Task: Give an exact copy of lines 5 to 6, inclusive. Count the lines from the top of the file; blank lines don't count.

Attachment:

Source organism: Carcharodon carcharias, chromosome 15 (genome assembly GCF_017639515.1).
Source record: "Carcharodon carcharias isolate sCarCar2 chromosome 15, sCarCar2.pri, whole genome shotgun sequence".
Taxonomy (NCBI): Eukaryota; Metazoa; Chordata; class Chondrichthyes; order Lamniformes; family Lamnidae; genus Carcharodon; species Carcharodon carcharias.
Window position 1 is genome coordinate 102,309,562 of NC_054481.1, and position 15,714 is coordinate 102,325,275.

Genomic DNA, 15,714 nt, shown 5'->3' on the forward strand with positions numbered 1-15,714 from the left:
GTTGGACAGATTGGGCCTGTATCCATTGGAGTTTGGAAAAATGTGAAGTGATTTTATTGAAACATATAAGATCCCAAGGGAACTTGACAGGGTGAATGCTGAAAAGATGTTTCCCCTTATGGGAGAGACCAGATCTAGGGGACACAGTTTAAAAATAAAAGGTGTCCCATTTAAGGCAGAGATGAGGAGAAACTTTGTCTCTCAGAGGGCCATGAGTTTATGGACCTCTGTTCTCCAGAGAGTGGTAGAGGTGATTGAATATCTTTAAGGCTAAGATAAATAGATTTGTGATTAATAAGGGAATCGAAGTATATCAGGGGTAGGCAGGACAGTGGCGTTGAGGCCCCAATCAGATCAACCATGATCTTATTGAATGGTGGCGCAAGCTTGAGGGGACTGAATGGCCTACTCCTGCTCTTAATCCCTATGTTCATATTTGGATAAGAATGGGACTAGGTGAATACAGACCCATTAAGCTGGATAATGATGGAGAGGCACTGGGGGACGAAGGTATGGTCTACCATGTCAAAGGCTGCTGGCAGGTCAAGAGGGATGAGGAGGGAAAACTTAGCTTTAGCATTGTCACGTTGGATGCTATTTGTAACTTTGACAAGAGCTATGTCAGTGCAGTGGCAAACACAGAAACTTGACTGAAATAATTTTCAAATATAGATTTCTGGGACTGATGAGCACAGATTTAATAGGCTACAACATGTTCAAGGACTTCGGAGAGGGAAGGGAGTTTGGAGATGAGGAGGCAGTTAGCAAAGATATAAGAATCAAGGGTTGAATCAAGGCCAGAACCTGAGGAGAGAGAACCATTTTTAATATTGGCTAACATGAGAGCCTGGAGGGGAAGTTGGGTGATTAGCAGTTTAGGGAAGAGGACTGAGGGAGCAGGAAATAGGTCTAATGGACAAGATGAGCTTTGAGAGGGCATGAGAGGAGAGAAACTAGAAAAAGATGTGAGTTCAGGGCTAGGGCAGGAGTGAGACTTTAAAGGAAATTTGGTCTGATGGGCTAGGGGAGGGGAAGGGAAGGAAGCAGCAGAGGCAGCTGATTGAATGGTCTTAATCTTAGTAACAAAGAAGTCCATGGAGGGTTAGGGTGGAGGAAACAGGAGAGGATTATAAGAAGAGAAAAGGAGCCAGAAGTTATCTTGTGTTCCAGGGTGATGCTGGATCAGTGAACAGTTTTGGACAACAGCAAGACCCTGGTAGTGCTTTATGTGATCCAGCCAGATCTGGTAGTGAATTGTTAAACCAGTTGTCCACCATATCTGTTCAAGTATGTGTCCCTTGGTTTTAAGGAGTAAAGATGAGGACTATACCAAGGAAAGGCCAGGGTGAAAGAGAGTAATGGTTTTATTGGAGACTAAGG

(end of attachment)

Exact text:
Genomic DNA, 15,714 nt, shown 5'->3' on the forward strand with positions numbered 1-15,714 from the left:
GTTGGACAGATTGGGCCTGTATCCATTGGAGTTTGGAAAAATGTGAAGTGATTTTATTGAAACATATAAGATCCCAAGGGAACTTGACAGGGTGAATGCTGAAAAGATGTTTCCCCTTATGGGAGAGACCAGATCTAGGGGACACAGTTTAAAAATAAAAGGTGTCCCATTTAAGGCAGAGATGAGGAGAAACTTTGTCTCTCAGAGGGCCATGAGTTTATGGACCTCTGTTCTCCAGAGAGTGGTAGAGGTGATTGAATATCTTTAAGGCTAAGATAAATAGATTTGTGATTAATAAGGGAATCGAAGTATATCAGGGGTAGGCAGGACAGTGGCGTTGAGGCCCCAATCAGATCAACCATGATCTTATTGAATGGTGGCGCAAGCTTGAGGGGACTGAATGGCCTACTCCTGCTCTTAATCCCTATGTTCATATTTGGATAAGAATGGGACTAGGTGAATACAGACCCATTAAGCTGGATAATGATGGAGAGGCACTGGGGGACGAAGGTATGGTCTACCATGTCAAAGGCTGCTGGCAGGTCAAGAGGGATGAGGAGGGAAAACTTAGCTTTAGCATTGTCACGTTGGATGCTATTTGTAACTTTGACAAGAGCTATGTCAGTGCAGTGGCAAACACAGAAACTTGACTGAAATAATTTTCAAATATAGATTTCTGGGACTGATGAGCACAGATTTAATAGGCTACAACATGTTCAAGGACTTCGGAGAGGGAAGGGAGTTTGGAGATGAGGAGGCAGTTAGCAAAGATATAAGAATCAAGGGTTGAATCAAGGCCAGAACCTGAGGAGAGAGAACCATTTTTAATATTGGCTAACATGAGAGCCTGGAGGGGAAGTTGGGTGATTAGCAGTTTAGGGAAGAGGACTGAGGGAGCAGGAAATAGGTCTAATGGACAAGATGAGCTTTGAGAGGGCATGAGAGGAGAGAAACTAGAAAAAGATGTGAGTTCAGGGCTAGGGCAGGAGTGAGACTTTAAAGGAAATTTGGTCTGATGGGCTAGGGGAGGGGAAGGGAAGGAAGCAGCAGAGGCAGCTGATTGAATGGTCTTAATCTTAGTAACAAAGAAGTCCATGGAGGGTTAGGGTGGAGGAAACAGGAGAGGATTATAAGAAGAGAAAAGGAGCCAGAAGTTATCTTGTGTTCCAGGGTGATGCTGGATCAGTGAACAGTTTTGGACAACAGCAAGACCCTGGTAGTGCTTTATGTGATCCAGCCAGATCTGGTAGTGAATTGTTAAACCAGTTGTCCACCATATCTGTTCAAGTATGTGTCCCTTGGTTTTAAGGAGTAAAGATGAGGACTATACCAAGGAAAGGCCAGGGTGAAAGAGAGTAATGGTTTTATTGGAGACTAAGG